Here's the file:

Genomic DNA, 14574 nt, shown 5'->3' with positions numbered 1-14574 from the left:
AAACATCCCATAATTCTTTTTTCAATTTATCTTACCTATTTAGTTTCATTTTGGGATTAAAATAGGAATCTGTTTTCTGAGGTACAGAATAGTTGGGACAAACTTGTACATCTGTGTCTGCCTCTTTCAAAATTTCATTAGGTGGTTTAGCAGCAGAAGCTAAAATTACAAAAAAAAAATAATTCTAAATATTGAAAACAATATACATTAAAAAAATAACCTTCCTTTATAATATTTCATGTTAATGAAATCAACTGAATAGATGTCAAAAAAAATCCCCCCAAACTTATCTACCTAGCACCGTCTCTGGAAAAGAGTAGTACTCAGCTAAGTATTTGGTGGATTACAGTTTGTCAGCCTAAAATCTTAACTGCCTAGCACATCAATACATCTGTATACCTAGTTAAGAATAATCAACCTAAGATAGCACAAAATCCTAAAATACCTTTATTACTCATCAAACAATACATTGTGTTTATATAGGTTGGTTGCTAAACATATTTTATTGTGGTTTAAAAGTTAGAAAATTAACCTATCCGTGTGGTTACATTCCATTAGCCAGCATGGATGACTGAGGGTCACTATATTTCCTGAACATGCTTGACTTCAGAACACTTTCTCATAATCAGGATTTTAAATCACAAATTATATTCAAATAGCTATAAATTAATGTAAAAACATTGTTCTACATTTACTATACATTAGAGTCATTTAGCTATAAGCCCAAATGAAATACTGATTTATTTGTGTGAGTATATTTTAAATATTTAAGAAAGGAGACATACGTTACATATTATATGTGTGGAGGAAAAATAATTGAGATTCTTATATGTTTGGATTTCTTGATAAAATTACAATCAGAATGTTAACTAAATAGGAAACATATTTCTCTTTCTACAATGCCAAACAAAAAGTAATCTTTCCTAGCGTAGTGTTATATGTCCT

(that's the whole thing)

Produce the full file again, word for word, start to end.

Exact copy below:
Genomic DNA, 14574 nt, shown 5'->3' with positions numbered 1-14574 from the left:
AAACATCCCATAATTCTTTTTTCAATTTATCTTACCTATTTAGTTTCATTTTGGGATTAAAATAGGAATCTGTTTTCTGAGGTACAGAATAGTTGGGACAAACTTGTACATCTGTGTCTGCCTCTTTCAAAATTTCATTAGGTGGTTTAGCAGCAGAAGCTAAAATTACAAAAAAAAAATAATTCTAAATATTGAAAACAATATACATTAAAAAAATAACCTTCCTTTATAATATTTCATGTTAATGAAATCAACTGAATAGATGTCAAAAAAAATCCCCCCAAACTTATCTACCTAGCACCGTCTCTGGAAAAGAGTAGTACTCAGCTAAGTATTTGGTGGATTACAGTTTGTCAGCCTAAAATCTTAACTGCCTAGCACATCAATACATCTGTATACCTAGTTAAGAATAATCAACCTAAGATAGCACAAAATCCTAAAATACCTTTATTACTCATCAAACAATACATTGTGTTTATATAGGTTGGTTGCTAAACATATTTTATTGTGGTTTAAAAGTTAGAAAATTAACCTATCCGTGTGGTTACATTCCATTAGCCAGCATGGATGACTGAGGGTCACTATATTTCCTGAACATGCTTGACTTCAGAACACTTTCTCATAATCAGGATTTTAAATCACAAATTATATTCAAATAGCTATAAATTAATGTAAAAACATTGTTCTACATTTACTATACATTAGAGTCATTTAGCTATAAGCCCAAATGAAATACTGATTTATTTGTGTGAGTATATTTTAAATATTTAAGAAAGGAGACATACGTTACATATTATATGTGTGGAGGAAAAATAATTGAGATTCTTATATGTTTGGATTTCTTGATAAAATTACAATCAGAATGTTAACTAAATAGGAAACATATTTCTCTTTCTACAATGCCAAACAAAAAGTAATCTTTCCTAGCGTAGTGTTATATGTCCT